Dienstag, 23. Juni 2015 - 17:30 Uhr

Astronomie - Sonneneruption von AR2371 am 21.Juni 2015



FULL HALO CME: Sunspot AR2371 erupted on June 21st at 01:42 UT, producing an M2-class solar flare and a full-halo CME. Click to view a movie of the storm cloud, which is heading directly for Earth:


Geomagnetic storms are likely when the CME reaches Earth, probably on June 23rd or 24th. Its impact will add to that of two lesser CMEs already en route. NOAA analysts are modeling the full-halo CME now and, shortly, they will give their estimates for its arrival time and the severity of the resulting storm. Stay tuned for updates.

Quelle: Spaceweather


Update: 23.06.2015


Sun Unleashes Mid-level Flare

SDO captured this image of the mid-level flare, an M6.6-class, on June 22, 2015.
Credits: NASA/SDO
The sun emitted a mid-level solar flare, peaking at 2:23 p.m. EDT on June 22, 2015. NASA’s Solar Dynamics Observatory, which watches the sun constantly, captured an image of the event. Solar flares are powerful bursts of radiation. Harmful radiation from a flare cannot pass through Earth's atmosphere to physically affect humans on the ground, however -- when intense enough -- they can disturb the atmosphere in the layer where GPS and communications signals travel.
To see how this event may affect Earth, please visit NOAA's Space Weather Prediction Center at, the U.S. government's official source for space weather forecasts, alerts, watches and warnings.
This flare is classified as a M6.6 flare. M-class flares are a tenth the size of the most intense flares, the X-class flares. The number provides more information about its strength. An M2 is twice as intense as an M1, an M3 is three times as intense, etc.
Updates will be provided as needed.
Quelle: NASA


Update: 23.06.2015


published: Monday, June 22, 2015 20:33 UTC
At 1823 UT (12:23 PM EDT), the active region that produced the event hitting Earth right now erupted again.  A long duration x-ray flare reached R2 (Moderate) Radio Blackout levels, as seen in the accompanying GOES Solar X-Ray Imager picture.  Thus, users impacted by solar flares and users impacted by geomagnetic storms were each being affected.  Just as importantly, early imagery indicates a coronal mass ejection (CME) also erupted.  More data are needed to confirm the direction and speed of the CME, so stay tuned here for more updates.  In the meantime, the Solar Radiation storm continues unabated, briefly reaching S3 levels, so June 22 has seen significant space weather across all of the NOAA Space Weather Scales.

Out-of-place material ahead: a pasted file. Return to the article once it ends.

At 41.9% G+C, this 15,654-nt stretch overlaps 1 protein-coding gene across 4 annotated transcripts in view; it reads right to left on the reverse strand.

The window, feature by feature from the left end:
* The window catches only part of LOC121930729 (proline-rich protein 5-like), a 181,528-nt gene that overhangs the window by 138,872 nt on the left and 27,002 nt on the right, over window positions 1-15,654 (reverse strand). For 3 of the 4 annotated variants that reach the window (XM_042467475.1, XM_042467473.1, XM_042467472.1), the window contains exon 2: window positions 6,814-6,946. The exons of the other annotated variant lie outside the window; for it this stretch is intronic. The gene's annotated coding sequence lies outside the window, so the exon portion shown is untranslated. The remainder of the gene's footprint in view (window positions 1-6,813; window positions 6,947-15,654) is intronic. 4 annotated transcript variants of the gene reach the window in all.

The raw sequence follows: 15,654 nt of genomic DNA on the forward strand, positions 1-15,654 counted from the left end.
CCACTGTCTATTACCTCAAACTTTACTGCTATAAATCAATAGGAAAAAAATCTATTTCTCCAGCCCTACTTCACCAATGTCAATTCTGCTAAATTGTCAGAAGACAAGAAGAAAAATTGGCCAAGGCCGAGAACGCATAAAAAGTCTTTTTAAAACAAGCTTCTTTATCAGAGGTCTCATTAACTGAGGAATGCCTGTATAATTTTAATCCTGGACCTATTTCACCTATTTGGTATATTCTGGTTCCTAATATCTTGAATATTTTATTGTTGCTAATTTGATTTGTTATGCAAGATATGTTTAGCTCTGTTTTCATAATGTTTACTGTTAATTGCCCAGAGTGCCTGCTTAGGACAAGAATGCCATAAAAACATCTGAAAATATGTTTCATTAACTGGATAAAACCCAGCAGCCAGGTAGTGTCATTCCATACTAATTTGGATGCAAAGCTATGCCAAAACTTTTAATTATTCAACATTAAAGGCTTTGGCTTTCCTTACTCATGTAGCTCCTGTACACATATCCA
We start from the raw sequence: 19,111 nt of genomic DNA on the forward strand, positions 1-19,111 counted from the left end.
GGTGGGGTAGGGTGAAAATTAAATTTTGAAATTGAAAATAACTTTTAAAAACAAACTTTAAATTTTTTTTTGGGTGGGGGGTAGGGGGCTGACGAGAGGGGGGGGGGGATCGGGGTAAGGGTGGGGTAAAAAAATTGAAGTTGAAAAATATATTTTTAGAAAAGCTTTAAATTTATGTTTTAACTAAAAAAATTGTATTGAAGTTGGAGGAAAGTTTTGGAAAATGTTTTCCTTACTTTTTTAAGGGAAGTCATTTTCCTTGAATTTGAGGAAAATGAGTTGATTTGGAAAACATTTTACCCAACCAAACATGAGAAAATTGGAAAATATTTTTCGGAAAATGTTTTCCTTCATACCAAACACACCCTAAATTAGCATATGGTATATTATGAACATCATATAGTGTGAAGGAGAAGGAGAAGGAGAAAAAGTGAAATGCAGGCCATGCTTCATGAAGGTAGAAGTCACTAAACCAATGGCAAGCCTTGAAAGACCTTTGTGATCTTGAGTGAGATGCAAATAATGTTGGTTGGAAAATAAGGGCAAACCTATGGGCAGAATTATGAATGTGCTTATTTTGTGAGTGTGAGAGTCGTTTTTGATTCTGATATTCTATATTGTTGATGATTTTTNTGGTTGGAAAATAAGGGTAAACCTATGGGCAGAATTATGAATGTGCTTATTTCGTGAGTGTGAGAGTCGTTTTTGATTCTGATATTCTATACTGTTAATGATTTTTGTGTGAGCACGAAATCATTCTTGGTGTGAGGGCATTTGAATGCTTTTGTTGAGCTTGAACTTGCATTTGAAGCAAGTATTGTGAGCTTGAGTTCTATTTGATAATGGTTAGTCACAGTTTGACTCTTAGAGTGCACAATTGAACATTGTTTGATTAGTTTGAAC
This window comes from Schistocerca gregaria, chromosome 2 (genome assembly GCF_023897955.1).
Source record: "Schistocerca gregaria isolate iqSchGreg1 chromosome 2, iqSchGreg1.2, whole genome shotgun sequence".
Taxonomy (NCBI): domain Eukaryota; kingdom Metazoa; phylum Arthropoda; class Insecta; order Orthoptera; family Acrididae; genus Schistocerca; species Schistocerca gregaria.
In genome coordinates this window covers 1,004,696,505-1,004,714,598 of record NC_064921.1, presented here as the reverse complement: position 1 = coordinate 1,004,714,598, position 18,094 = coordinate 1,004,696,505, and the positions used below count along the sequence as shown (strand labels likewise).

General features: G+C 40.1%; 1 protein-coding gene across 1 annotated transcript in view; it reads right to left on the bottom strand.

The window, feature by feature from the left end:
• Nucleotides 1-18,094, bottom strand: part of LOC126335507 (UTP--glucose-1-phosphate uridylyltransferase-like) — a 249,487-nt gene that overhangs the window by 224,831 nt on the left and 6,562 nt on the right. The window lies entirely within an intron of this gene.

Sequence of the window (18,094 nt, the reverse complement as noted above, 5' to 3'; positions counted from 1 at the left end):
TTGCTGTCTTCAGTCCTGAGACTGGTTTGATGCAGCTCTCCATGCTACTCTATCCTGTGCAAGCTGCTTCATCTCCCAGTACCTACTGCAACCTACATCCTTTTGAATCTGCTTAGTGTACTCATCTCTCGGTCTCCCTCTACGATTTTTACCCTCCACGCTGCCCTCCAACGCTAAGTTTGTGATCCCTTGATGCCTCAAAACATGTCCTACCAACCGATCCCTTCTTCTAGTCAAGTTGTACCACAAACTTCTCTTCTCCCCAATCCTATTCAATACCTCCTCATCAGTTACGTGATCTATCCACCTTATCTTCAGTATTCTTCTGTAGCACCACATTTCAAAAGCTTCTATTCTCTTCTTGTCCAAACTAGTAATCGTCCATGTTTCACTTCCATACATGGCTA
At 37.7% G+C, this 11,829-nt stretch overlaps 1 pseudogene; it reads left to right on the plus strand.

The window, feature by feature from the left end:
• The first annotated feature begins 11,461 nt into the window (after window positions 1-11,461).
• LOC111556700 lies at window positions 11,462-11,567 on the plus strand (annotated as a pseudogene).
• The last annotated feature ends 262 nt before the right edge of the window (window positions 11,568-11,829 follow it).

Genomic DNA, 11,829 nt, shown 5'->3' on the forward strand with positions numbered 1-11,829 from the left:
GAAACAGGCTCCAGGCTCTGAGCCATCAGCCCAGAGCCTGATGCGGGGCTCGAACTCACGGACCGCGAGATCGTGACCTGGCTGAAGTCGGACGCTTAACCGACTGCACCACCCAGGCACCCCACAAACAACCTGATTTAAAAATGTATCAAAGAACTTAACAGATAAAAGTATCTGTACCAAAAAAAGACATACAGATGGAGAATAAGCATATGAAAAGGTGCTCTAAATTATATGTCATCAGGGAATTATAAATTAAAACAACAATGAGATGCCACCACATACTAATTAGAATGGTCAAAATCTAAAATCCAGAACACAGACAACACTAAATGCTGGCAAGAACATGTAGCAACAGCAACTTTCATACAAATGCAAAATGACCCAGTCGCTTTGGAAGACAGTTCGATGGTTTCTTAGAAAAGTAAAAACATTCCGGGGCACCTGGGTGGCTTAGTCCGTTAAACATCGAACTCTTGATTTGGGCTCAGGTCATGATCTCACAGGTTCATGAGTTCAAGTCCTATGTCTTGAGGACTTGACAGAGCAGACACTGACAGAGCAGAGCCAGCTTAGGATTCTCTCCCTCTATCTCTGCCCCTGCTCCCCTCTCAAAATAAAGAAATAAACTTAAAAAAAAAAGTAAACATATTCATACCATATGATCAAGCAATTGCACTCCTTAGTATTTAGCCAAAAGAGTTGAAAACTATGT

published: Monday, June 22, 2015 20:33 UTC
The geomagnetic storm began as forecasted and quickly ramped up to severe (G4)  levels.  SWPC issued the G4 Alert at 1858 UT (2:58 pm EDT), after the storm slammed into Earth at 1839 UT (2:39 pm EDT). This is the same intensity level reached in March, 2015 during the St. Patrick's Day storm.  This is the very early stages of an event that will play out over many hours, with SWPC forecasting continuing storm level intensities into tomorrow.  In Europe watchers should be looking for the aurora now and there is hope for those over the US tonight.  Stay tuned here, as there is more happening to tell you about.
published: Tuesday, June 23, 2015 03:27 UTC
The coronal mass ejection that erupted June 22 in conjunction with the R2 solar flare has been modeled and arrival is expected June 24 at 2300 UT  (7 pm EDT).  This timing bodes well for aurora watchers in North America.  As for the expected intensity, SWPC is continuing to analyze the event and will update the forecast when this analysis is complete.  Stay tuned here for updates.
published: Tuesday, June 23, 2015 06:13 UTC
The geomagnetic storm that began on 22 June has reached G4 (Severe) levels once again as of 0513 UTC (0113 EDT) on 23 June.
Solar wind conditions remain highly favorable for continued Strong Geomagnetic storming, with both fast solar wind and strong magnetic fields.  Aurora watchers in North America, especially northern tier states of the US, should stay alert.
Quelle: NOAA

Tags: Astronomie